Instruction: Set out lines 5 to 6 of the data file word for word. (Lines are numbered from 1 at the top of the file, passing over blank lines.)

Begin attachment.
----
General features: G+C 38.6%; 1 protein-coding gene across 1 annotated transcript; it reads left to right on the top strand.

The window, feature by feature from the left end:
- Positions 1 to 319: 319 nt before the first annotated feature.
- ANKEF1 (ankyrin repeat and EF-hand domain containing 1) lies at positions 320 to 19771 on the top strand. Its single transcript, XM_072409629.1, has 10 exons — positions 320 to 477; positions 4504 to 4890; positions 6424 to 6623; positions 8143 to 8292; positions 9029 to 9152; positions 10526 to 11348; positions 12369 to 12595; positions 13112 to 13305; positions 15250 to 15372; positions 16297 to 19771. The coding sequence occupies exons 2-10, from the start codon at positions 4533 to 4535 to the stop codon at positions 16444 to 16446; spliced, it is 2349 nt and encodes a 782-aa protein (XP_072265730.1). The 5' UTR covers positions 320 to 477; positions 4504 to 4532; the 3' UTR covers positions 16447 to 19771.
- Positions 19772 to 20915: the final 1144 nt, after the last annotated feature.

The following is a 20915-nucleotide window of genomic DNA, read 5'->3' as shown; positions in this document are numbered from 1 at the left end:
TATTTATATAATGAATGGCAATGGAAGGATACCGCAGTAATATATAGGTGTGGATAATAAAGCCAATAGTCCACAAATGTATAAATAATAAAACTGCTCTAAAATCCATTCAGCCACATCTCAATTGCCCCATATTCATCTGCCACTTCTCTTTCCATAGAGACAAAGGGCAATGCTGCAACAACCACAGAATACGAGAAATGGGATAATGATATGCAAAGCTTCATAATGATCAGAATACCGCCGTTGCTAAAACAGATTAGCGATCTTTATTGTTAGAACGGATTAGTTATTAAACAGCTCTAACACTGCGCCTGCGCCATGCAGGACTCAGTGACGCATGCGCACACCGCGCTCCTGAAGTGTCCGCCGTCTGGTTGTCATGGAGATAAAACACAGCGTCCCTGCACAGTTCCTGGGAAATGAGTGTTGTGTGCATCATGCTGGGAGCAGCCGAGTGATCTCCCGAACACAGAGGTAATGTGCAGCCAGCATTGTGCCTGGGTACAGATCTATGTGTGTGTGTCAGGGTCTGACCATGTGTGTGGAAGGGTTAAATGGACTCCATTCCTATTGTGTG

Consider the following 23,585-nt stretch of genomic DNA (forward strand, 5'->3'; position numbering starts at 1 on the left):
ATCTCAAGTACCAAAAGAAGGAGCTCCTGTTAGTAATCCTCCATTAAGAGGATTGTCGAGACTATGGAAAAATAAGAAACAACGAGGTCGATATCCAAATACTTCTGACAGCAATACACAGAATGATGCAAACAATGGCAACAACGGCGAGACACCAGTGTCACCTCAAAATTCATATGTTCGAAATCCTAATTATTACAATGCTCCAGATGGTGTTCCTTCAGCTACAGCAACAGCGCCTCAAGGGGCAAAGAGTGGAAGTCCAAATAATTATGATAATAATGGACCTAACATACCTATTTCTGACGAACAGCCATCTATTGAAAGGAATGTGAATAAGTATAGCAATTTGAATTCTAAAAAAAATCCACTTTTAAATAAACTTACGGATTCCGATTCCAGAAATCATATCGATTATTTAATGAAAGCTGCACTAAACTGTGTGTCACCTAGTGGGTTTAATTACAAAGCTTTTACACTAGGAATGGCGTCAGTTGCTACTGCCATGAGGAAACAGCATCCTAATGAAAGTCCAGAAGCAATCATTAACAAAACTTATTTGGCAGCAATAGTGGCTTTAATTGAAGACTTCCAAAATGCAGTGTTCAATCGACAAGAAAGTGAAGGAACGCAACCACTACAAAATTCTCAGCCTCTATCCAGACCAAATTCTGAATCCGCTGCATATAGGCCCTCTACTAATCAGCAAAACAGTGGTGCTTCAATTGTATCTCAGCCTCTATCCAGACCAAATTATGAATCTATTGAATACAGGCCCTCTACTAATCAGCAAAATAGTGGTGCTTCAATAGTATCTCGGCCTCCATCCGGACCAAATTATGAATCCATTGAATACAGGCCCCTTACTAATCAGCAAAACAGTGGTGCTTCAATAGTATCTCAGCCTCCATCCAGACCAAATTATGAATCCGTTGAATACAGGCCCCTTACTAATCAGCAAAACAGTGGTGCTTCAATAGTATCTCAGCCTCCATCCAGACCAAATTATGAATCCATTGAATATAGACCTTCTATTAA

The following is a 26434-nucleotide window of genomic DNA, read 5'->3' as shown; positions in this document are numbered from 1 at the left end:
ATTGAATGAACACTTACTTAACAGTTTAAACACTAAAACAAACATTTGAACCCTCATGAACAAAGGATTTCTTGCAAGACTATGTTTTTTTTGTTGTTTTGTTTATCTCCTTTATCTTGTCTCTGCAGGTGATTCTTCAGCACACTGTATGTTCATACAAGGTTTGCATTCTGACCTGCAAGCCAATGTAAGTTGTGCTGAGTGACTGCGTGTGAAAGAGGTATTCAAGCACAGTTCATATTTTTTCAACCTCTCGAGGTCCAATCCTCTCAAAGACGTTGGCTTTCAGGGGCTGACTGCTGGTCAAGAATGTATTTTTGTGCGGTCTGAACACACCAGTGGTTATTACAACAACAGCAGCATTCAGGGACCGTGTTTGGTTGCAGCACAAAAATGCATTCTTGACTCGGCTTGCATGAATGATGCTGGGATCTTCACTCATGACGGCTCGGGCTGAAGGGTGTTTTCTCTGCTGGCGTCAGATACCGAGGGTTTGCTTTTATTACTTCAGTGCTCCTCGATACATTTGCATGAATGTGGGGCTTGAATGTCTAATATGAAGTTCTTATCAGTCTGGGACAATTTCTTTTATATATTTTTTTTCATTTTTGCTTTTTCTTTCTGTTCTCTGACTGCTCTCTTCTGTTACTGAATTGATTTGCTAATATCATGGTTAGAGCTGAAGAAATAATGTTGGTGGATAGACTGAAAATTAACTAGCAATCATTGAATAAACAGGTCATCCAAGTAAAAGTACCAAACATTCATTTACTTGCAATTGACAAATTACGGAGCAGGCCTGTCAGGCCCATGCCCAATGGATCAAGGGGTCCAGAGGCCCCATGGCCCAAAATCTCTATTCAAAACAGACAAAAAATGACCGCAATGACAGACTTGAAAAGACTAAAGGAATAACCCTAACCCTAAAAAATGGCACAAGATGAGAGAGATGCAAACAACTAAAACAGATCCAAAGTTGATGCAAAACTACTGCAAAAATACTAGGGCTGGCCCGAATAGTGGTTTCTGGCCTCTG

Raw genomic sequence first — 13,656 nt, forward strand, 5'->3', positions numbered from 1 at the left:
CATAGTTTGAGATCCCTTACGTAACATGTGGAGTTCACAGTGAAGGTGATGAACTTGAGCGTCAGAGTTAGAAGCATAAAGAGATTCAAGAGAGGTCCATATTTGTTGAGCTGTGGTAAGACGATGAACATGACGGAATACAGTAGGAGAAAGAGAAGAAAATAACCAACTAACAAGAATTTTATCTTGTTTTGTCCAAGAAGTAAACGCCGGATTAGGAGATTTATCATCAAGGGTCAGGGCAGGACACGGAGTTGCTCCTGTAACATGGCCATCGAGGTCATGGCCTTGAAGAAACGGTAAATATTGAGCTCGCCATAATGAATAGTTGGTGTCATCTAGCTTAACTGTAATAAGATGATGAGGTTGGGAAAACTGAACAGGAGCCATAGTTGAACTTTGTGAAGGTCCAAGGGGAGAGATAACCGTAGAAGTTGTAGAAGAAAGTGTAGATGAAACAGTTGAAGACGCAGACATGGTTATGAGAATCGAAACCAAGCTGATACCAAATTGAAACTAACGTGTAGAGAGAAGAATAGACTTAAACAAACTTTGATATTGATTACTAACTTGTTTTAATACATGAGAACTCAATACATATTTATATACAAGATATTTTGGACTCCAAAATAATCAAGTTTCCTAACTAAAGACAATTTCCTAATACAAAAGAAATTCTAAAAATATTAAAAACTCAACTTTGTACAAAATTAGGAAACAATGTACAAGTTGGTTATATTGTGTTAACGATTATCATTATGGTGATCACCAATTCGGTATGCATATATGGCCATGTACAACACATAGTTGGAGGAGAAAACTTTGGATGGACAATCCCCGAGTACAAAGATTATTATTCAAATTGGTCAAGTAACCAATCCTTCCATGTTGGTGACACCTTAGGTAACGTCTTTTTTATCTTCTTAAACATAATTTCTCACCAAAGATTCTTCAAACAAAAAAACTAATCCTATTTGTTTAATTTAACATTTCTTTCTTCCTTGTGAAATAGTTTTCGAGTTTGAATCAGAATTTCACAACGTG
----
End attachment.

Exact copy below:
- Positions 19772 to 20915: the final 1144 nt, after the last annotated feature.

The following is a 20915-nucleotide window of genomic DNA, read 5'->3' as shown; positions in this document are numbered from 1 at the left end: